Jenna Bustamante came to Loma Linda University Behavioral Health from San Bernardino, California, when her depression and anxiety became overwhelming, and she began thinking about ways to end her own life. The 18-year-old now looks back at the experience and wants to offer hope to others in similar situations.
September is National Suicide Prevention Month, a time dedicated to raising awareness to the second largest killer of those between the ages of 10-34, according to the National Institute of Mental Health. Bustamante is one of many teens now sharing her story, saying she wants to let people know that it’s possible to overcome suicidal thoughts.
“I was confused about what was going on with me — I wasn’t doing well in school, I was sad a lot, and I didn’t want to be around people,” she says.
Bustamante began testing her limits with substance abuse and explored her suicidal thoughts but confided in her mother before things went too far. Her mother took her to the Loma Linda University Behavioral Medicine Center (BMC), where Bustamante began treatment.
“I let myself be open to talking to the people around me and to the doctors, and it made it better knowing I wasn’t alone and bonding with other people there,” she says. “That’s something that I won’t forget.”
Bustamante now says she understands herself better after going through the program. “I know how to help myself, and even when I don’t, my parents can help put me back on the right track,” she says.
At the BMC, parents participate in the healing process and attend parenting classes specifically designed to teach them how to serve as another line of defense in keeping their child healthy and happy, something that Glenn Scott, MSW, director of the Youth Partial Hospital Program, says is a key contributor to the program’s high degree of positive patient outcomes.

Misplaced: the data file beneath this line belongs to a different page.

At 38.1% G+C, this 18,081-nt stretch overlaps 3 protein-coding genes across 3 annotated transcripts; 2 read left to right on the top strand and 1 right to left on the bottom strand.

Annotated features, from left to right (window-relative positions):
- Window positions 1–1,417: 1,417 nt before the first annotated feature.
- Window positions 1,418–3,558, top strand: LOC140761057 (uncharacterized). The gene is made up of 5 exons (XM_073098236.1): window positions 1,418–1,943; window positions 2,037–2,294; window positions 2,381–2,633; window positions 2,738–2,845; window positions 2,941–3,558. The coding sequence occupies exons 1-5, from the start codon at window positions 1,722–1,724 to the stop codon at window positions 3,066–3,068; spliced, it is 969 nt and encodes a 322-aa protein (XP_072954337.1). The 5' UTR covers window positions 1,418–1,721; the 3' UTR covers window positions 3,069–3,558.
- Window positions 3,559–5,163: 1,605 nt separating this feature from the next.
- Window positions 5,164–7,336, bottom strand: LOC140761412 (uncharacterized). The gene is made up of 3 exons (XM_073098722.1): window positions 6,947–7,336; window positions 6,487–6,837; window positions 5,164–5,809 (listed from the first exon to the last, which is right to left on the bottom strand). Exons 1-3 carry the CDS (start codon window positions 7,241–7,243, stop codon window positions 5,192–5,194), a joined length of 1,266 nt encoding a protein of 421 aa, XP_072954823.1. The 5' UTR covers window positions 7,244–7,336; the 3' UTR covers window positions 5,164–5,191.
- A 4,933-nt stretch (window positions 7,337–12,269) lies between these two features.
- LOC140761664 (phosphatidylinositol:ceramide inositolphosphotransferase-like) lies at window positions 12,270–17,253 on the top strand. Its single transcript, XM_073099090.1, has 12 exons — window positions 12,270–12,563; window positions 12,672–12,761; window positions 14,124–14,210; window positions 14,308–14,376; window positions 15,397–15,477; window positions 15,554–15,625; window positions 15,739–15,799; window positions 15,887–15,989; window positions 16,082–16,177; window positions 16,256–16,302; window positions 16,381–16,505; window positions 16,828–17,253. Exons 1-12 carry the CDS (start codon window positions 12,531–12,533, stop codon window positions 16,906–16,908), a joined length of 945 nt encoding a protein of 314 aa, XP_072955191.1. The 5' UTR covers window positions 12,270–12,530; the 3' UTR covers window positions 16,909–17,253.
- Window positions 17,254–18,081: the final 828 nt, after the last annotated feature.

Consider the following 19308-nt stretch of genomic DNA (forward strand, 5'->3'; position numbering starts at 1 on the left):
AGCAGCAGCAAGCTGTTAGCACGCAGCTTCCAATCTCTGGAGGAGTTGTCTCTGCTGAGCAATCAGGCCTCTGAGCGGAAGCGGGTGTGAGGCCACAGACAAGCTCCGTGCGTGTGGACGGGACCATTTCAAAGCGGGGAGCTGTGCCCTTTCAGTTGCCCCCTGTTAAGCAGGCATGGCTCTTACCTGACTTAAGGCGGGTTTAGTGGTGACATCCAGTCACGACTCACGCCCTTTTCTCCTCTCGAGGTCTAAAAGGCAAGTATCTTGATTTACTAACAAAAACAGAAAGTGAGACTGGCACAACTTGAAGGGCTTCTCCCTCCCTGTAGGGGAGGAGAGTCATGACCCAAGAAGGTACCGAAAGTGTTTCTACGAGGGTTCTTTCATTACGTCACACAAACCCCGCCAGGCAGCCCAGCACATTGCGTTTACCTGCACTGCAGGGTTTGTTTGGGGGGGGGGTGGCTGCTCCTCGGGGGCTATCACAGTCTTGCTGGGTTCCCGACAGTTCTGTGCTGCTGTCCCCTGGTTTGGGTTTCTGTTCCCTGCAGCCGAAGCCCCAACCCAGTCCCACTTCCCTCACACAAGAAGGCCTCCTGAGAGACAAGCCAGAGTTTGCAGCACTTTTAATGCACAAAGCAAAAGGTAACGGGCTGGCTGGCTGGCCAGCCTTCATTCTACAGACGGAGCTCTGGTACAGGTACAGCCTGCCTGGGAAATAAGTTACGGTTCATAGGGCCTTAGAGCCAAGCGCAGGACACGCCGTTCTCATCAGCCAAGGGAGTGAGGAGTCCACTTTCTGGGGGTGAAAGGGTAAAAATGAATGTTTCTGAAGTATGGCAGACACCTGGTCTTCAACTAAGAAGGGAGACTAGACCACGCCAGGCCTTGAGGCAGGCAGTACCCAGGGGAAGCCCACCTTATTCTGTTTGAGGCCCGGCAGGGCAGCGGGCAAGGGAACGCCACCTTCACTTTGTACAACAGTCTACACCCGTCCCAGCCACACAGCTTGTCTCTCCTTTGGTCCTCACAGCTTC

“Dealing with suicidal ideations needs to be a team effort of full support at both the clinical level and in the home,” Scott says. “More teenagers and young people die from suicide than from cancer, heart disease, strokes and lung disease combined.”
Bustamante says she’s thankful to be out of the darkness. “Now, after going through all the programs, I feel brighter,” she says. “I gave myself a chance, and it brought me back to happiness.”
Loma Linda University Health providers are committed to ensuring all patients have access to the care they need during this or any stressful time. Patients can schedule virtual or telephone visits by visiting MyChart or calling their provider.
If you or someone you know is struggling with a mental health issue, make sure they know about the Mental Health Programs at Loma Linda University Behavioral Health. Visit lluh.org/behavioral-health to learn more.